Do this now: disable personalized results (add &pws=0 at the end of the search page) and do a quick search for ‘new shoes’.
Behold the sprawling failure that would make Matt Cutts curl up into a ball and weep:
Marketing and marathons never mixed better. When I search for new shoes, it is only but obvious that I would want to buy a completely unrelated product on marketing too.
Google, We Need to Talk
This result is the consequence of a new Google algorithm update that targets roughly 3% of searches. This follows a string of updates over the past few few months that seek to rid the SERPs of ‘webspam’, but inadvertently make the internet less fun, less democratic, and less useful.
Eliminating webspam is a noble idea. It’s hard to argue with a company that wants to remove crap from the internet.
But in the process, Google is essentially yielding power to established brands and authority sites.
The new update reiterates what Google has already said in the past: that branded websites are now being favored over smaller competitors. That unless you already have an established social media presence and thousands of well-written articles, you can’t touch the first page, let alone top it (barring a few anomalies like the one above).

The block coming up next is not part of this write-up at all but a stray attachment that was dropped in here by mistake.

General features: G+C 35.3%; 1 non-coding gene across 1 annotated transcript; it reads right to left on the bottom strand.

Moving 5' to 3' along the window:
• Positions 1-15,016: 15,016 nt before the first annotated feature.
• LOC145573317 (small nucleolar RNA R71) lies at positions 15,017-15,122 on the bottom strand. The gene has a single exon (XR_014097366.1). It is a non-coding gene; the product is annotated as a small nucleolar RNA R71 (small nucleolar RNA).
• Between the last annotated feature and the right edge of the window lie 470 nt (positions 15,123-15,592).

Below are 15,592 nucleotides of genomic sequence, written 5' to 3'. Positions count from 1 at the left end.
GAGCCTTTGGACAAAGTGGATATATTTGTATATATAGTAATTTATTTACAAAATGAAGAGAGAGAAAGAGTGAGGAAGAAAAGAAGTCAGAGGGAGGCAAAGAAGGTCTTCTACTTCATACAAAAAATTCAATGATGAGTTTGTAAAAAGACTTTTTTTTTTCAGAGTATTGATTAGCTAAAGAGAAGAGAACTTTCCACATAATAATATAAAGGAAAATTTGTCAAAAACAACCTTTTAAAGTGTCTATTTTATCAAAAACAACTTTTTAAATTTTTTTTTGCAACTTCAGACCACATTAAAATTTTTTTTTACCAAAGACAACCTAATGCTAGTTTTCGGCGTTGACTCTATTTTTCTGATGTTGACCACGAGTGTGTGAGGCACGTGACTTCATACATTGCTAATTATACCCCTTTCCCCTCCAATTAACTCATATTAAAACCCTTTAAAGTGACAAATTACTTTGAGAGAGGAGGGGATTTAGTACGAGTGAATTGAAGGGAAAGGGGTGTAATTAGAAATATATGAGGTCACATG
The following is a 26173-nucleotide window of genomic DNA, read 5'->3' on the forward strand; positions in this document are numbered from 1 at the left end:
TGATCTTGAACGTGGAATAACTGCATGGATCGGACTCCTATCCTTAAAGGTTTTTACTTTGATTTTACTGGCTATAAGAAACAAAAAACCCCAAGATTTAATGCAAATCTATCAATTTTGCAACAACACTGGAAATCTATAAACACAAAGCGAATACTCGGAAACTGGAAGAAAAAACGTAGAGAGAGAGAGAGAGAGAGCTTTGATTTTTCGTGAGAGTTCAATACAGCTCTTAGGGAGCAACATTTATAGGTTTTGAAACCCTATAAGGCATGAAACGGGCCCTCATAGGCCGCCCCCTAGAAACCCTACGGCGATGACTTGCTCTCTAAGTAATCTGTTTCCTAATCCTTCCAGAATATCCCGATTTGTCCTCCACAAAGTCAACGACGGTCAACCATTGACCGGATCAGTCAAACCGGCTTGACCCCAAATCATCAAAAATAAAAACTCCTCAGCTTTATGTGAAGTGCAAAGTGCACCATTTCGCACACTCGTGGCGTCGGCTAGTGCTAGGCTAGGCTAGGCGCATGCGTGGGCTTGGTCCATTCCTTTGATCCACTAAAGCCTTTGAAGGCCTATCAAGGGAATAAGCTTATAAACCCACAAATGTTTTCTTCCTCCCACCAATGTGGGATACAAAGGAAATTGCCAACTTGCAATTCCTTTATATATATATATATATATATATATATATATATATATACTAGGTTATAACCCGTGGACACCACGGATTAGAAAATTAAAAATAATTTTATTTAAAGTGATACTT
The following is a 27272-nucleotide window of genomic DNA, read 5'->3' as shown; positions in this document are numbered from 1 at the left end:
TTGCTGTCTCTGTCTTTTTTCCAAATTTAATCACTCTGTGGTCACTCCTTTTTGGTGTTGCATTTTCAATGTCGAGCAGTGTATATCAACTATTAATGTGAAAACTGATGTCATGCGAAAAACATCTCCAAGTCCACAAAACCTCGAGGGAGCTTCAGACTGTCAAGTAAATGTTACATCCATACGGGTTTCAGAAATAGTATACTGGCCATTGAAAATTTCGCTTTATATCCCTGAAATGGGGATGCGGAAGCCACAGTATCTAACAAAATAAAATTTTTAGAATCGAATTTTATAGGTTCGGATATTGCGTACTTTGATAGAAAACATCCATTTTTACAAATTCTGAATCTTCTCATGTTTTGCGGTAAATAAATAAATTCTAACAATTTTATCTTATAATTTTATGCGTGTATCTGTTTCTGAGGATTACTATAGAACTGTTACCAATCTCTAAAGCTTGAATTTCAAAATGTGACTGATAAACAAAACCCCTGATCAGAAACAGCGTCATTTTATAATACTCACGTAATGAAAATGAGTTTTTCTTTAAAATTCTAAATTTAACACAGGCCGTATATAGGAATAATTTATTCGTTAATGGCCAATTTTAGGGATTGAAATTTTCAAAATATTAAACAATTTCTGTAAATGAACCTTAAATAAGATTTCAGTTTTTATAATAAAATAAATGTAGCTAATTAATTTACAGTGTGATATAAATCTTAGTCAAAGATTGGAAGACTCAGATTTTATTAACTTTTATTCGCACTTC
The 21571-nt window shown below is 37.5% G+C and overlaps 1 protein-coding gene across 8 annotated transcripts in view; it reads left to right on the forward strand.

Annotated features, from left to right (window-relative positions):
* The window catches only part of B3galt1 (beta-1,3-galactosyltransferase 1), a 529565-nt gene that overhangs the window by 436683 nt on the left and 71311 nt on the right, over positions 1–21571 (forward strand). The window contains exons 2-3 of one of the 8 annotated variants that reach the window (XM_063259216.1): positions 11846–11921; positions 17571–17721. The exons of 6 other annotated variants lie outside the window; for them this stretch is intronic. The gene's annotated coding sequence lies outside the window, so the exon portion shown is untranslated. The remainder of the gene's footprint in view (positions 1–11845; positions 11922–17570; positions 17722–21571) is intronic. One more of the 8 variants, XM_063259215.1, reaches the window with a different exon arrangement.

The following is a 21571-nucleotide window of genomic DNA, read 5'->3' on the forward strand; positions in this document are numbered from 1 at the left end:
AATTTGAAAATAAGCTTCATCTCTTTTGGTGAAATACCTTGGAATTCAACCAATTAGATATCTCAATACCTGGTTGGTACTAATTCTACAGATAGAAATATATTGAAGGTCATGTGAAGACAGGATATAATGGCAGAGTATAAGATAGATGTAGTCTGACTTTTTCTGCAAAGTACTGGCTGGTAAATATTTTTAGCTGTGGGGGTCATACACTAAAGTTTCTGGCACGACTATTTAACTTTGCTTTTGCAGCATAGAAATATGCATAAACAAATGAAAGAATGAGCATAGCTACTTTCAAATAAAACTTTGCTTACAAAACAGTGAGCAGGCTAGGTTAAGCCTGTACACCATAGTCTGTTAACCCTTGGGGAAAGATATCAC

In other words: the internet is becoming a lot like the real world. And that is a scary thought.
The internet was supposed to be the great equalizer. It was the platform a no-name startup could launch with a few hundred dollars, slap together a website, and pull rank in the SERPs and beat entrenched, established competitors.
Not anymore. This new update essentially says out loud that small guys aren’t welcome anymore. You need to be big to get anywhere near the top. But to get big, you need to be at the top – a Catch-22 situation if I ever saw one.
Part of the blame can be assigned to internet marketers and SEO experts who deemed it appropriate to pollute ever search result imaginable with regurgitated crap. But Google’s response in favoring brands is antithetical to the founding ethos of the internet itself.
We need to get back to an internet that welcomed the little guys with open arms. Forget relevancy, what’s at stake here is the very soul of the internet. And if the big guys win by default, the internet loses.